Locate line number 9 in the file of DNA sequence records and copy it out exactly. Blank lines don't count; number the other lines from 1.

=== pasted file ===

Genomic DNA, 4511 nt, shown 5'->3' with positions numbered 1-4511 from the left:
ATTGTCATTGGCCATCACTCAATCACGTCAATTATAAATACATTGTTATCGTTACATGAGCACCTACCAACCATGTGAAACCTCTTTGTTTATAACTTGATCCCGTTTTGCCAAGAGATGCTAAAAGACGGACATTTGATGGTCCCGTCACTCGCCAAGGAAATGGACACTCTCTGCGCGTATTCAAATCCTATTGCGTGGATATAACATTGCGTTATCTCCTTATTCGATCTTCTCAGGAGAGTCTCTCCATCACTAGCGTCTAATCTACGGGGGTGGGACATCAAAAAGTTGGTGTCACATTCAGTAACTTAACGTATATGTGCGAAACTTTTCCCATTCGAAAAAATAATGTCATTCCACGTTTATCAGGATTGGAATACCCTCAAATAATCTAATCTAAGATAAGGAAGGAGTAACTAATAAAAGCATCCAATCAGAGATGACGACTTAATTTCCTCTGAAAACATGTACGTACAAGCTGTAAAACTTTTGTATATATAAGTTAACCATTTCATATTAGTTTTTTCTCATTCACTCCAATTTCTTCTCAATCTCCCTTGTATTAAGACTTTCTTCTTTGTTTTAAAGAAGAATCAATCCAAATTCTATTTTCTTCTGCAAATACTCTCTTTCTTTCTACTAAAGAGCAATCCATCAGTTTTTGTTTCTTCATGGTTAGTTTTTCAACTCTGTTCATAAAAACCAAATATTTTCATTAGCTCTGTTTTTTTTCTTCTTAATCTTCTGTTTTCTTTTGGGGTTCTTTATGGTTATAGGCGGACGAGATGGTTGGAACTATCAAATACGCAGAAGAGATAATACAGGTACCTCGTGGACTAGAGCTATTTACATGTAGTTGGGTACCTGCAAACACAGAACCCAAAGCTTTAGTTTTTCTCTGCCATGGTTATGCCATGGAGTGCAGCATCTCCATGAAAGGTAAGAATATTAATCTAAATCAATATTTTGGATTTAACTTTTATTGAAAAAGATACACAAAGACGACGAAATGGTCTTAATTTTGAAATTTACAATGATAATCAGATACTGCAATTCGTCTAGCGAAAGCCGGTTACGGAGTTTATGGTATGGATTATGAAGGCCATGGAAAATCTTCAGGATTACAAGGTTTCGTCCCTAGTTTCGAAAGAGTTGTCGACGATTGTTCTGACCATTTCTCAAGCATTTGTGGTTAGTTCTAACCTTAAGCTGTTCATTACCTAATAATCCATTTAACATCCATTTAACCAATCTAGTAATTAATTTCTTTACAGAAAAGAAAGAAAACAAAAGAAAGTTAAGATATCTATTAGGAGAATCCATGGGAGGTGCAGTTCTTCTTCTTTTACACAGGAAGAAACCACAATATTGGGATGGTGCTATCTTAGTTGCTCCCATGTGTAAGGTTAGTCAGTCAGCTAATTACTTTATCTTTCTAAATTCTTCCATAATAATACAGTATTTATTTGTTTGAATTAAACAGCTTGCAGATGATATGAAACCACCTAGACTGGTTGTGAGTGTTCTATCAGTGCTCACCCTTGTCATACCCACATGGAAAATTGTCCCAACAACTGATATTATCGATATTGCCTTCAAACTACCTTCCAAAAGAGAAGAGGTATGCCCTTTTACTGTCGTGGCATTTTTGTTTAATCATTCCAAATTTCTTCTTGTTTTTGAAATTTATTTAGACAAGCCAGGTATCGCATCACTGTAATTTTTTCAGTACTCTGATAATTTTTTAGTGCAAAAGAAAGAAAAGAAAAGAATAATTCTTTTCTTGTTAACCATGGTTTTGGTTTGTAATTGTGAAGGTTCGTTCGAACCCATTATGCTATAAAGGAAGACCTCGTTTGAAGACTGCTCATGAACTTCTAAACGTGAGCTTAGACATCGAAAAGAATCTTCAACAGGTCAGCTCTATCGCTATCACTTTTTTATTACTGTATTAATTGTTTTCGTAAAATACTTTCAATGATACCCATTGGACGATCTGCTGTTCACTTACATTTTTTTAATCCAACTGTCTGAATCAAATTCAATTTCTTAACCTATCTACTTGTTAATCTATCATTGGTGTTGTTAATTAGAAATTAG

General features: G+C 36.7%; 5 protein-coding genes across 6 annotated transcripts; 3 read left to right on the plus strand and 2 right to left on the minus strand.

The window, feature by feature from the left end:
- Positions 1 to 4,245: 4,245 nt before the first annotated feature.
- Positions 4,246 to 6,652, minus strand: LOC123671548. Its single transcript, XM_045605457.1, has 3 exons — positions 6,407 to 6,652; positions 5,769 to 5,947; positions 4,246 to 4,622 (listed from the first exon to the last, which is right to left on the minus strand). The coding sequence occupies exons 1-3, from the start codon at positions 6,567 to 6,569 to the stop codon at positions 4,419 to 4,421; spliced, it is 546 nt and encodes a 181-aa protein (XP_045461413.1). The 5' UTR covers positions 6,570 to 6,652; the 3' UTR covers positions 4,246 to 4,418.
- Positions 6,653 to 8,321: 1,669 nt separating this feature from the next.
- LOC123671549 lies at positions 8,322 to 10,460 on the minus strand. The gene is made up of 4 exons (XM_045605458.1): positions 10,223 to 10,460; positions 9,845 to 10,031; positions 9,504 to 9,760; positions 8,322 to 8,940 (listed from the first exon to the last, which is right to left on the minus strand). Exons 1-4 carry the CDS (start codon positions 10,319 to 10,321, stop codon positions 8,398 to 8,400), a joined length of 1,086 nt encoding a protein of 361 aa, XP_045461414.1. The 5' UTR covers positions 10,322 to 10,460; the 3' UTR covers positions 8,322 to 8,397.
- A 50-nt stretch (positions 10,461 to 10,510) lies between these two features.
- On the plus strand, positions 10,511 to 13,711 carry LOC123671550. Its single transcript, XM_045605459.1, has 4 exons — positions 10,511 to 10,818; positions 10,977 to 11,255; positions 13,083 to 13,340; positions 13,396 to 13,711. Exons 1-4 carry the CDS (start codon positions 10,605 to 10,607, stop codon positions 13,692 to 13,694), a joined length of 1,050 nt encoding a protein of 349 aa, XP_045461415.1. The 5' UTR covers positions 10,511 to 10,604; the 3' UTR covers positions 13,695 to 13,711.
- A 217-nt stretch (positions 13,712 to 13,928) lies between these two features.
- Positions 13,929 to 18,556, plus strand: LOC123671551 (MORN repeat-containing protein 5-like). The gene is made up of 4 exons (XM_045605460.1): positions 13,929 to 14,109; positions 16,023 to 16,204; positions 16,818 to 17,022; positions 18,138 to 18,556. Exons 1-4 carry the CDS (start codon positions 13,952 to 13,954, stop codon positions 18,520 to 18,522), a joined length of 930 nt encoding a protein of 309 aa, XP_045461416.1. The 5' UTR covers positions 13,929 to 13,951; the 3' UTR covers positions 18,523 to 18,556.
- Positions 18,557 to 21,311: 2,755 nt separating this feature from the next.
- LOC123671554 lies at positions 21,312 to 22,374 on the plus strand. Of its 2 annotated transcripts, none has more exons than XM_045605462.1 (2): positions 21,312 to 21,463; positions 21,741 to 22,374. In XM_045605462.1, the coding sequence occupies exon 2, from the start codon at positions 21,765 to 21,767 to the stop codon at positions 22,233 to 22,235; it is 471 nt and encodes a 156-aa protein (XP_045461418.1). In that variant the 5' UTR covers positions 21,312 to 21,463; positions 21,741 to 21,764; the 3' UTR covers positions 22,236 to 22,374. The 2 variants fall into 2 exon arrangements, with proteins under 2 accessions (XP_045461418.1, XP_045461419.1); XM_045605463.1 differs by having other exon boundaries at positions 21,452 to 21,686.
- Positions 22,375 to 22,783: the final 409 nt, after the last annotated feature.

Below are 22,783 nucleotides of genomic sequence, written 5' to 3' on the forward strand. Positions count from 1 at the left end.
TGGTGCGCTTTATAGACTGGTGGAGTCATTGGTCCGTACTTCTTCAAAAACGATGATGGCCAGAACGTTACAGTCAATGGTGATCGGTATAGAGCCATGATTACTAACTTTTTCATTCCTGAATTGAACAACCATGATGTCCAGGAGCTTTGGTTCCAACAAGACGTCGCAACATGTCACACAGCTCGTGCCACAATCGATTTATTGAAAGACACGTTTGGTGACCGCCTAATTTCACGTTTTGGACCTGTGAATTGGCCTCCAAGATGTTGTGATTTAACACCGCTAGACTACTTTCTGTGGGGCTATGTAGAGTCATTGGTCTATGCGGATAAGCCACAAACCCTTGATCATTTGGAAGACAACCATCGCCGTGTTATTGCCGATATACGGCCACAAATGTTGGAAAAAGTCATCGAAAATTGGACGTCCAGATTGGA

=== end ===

- A 50-nt stretch (positions 10,461 to 10,510) lies between these two features.